2. Doesn't realize that said information is completely pointless and that it doesn't affect the novel.


    Just because some published authors can get away with having a prologue doesn't mean ALL authors can.

    Edit:
    I find epilogues to be just as much of a blunt, clumsy tool as prologues.

    Edit again: (I just keep finding things wrong with your post lol)
    Saying "its in the book, its a part of the story" doesn't make any sense. If that were the case, no one would need to edit. There are all sorts of things that are in books that may never make it to the final draft. The reason for that is that those parts are either redundant, boring or do not advance the plot. Some people don't realize that prologues and epilogues simply have no purpose into the story. I also have NEVER seen so many people cling to something so pointless as the concept of the prologue. Like its their little baby, and these nuggets of information are just so precious that they absolutely HAVE to be included, even though they have no LOGICAL place in the damn novel. (Else, they would be IN the damn novel) Its borderline golden word syndrome..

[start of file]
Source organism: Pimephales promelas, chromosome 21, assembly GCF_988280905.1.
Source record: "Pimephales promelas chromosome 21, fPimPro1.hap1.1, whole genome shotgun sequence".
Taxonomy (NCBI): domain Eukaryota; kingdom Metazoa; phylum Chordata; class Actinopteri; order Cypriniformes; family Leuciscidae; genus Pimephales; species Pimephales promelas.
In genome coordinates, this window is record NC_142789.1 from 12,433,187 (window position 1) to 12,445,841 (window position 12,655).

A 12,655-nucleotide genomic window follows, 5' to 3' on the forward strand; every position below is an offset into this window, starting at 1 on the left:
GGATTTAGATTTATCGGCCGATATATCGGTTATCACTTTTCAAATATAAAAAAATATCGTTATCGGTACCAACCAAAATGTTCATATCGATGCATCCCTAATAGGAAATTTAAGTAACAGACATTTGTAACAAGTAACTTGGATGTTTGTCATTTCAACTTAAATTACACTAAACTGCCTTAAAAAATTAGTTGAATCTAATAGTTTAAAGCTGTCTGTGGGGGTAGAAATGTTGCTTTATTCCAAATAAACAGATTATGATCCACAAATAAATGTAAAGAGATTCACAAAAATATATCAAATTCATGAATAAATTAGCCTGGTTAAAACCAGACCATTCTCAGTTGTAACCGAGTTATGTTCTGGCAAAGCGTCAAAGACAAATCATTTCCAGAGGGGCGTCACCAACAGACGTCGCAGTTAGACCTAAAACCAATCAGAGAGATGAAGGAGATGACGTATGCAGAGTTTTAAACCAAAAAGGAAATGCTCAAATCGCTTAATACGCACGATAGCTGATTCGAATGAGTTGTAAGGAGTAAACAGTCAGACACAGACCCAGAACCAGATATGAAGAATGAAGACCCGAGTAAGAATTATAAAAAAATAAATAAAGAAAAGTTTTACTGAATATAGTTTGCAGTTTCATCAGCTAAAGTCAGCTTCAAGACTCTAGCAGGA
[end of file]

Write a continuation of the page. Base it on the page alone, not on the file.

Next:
Last edited by lucidzfl; 10-29-2009 at 08:32 PM.
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  25. #25
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    Quote Originally Posted by maestrowork View Post
    - the prologue's written in a different voice and style as the main story. It feels like a whole different book.
    That one isn't necessarily bad. Prologues can be written in a different tense or POV than the rest of the novel, even that of a character who isn't introduced until later in the story. It takes skill to pull it off, that's true.

    The same holds true for epilogues. A well-written one can bring completeness to a story, even without being part of it.
    Last edited by motormind; 10-29-2009 at 08:38 PM.